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BLOSS C.A. Heroines of the Crusades


Sir John Froissart's Chronicles of England, France, Spain and the Ajoining Countries from the latter part of the reign of Edward II to the coronation of Henry IV in 12 volumes 

Chronicles of Enguerrand De Monstrelet (Sir John Froissart's Chronicles continuation) in 13 volumes 

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Heroines of the Crusades
page 228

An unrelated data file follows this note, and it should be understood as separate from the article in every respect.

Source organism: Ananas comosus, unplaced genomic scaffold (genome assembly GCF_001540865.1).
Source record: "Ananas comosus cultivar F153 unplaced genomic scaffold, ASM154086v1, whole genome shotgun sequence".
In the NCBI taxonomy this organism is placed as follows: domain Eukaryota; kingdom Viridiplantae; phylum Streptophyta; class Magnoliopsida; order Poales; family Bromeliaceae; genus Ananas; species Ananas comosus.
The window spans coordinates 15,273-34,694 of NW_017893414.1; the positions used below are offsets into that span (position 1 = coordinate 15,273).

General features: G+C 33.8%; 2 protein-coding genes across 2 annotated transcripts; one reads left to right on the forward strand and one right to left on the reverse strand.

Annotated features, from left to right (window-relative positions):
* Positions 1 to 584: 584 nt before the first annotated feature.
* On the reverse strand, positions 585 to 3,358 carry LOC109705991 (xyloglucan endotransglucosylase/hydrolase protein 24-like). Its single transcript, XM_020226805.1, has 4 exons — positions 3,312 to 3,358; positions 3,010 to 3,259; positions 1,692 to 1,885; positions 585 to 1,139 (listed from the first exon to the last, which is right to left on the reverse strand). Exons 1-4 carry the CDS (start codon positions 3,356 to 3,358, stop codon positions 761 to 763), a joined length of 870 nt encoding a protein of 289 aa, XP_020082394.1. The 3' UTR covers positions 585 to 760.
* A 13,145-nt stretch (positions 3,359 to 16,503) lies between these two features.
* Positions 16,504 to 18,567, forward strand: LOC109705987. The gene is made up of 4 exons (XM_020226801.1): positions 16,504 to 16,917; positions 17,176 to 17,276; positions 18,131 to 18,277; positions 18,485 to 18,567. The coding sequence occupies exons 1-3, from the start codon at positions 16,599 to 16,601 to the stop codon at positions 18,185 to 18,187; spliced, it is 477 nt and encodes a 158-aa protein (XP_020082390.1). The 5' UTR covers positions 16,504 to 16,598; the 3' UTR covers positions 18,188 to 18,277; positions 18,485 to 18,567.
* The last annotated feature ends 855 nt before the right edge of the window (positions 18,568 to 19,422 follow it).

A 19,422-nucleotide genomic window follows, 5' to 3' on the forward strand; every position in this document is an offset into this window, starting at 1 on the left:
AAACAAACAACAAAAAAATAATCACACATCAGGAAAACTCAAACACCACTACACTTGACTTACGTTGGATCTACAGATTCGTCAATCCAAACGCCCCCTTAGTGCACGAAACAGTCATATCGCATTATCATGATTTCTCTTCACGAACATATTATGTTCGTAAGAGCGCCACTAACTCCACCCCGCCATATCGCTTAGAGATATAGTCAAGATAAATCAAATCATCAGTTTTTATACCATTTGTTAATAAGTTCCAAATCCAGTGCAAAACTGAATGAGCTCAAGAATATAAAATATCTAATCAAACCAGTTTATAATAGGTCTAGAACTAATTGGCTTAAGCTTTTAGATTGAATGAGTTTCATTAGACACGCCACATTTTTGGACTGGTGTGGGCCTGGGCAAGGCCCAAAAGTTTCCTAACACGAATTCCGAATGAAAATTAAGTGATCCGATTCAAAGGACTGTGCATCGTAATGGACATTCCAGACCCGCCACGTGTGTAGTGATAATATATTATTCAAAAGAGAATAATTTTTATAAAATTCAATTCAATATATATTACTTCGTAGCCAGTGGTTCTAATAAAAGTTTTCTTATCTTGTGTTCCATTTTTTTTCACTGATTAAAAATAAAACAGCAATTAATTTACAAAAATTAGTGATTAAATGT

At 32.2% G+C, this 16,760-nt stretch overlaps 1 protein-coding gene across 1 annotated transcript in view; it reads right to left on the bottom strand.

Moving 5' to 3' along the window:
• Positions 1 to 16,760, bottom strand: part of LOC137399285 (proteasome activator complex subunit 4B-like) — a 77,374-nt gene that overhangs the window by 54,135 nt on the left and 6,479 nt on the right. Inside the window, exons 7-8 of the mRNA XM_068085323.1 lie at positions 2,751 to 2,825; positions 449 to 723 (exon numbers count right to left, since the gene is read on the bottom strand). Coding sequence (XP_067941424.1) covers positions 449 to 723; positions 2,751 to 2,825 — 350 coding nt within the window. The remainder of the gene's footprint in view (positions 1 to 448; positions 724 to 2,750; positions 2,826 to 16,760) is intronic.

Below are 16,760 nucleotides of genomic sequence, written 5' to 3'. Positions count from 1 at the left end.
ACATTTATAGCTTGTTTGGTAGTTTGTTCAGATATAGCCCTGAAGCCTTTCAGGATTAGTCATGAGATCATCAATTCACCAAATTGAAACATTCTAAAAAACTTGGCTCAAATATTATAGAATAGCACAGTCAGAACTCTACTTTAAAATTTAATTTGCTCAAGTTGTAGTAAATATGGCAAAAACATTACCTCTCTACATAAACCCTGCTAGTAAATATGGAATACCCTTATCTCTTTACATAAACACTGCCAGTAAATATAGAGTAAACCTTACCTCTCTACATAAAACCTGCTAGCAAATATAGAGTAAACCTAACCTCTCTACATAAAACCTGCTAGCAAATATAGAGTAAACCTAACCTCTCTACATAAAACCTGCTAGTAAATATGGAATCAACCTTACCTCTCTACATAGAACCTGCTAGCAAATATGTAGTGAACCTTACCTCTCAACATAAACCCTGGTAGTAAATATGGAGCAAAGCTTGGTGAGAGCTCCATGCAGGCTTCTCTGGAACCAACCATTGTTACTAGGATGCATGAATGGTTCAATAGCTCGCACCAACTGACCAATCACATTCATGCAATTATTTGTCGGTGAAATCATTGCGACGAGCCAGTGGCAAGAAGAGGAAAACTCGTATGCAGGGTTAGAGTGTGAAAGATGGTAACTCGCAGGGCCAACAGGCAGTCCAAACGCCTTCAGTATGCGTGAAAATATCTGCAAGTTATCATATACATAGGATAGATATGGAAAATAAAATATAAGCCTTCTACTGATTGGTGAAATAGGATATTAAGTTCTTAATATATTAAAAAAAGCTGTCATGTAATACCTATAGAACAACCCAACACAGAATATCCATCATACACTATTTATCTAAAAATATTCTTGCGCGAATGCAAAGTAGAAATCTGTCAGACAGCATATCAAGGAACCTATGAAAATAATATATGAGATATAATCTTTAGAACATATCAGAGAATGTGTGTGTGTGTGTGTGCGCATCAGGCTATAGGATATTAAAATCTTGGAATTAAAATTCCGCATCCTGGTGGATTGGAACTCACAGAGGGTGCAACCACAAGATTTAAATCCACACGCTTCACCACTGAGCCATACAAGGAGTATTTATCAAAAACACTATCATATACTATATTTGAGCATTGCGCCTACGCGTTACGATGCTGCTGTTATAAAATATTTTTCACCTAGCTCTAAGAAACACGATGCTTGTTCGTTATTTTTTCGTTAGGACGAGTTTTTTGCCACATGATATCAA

to bo disturbed, and the blunders of those who fancied themselves broad, awake, such was the cursing of devil, Turk and Infidel, that no one had the faintest idea of what had happened. Scarcely had the chamberlain fixed his eyes upon the real culprit, when with the angry and impor-tant air of a responsible person, most unceremoniously wakened, Elsiebede entered, and advancing straight to Salaman, seized and began to shake him with the greatest violence, thus freeing him from the grasp of the guard. " Waken, minion," said she, " waken, I say. What gam-bols art thou playing again in thy sleep ? I warrant me, thou hast an unquiet conscience. My lady will send thee from her service, if thou dost not confess thy sins, and rest in peace." The black rubbed his eyes, and stum-bling about like one but half awake, succeeded in gain-ing his pallet, and joyfully ensconced himself beneath the covering. " Thou seest," said Elsiebede, turning to the chamber-lain, "the knave hath a trick of sleep-walking. Order these that they may remain quiet, for I would not that my mistress should be disturbed." Thus saying, she quitted the apartment. " A trick of walking, he certainly hath," grumbled the chamberlain, " but whether sleeping or waking, misdoubts me. The misshapen unbeliever can bring no good to a christian household." In the royal tent, there was still greater clamor. The monarch roused by the first unlucky step of Salaman, and finding himself in darkness, vociferated loudly for a light ; but gaining no answer waxed wroth, and seizing the medi-cine cup as the readiest missile, hurled it in the direction of the snoring physician. The silver coming in contact with the skull of the doctor, animated him to a remarkable degree ; betwixt the darkness and the pain, he plunged about the room without knowing for what intent, till he fell prostrate across the couch of the king, who mistaking him for an invading Turk, beat him terribly with the pillows ; and roaring for sword, spear and battle-axe, in the name BERENGARIA OP NAVARRE. 239

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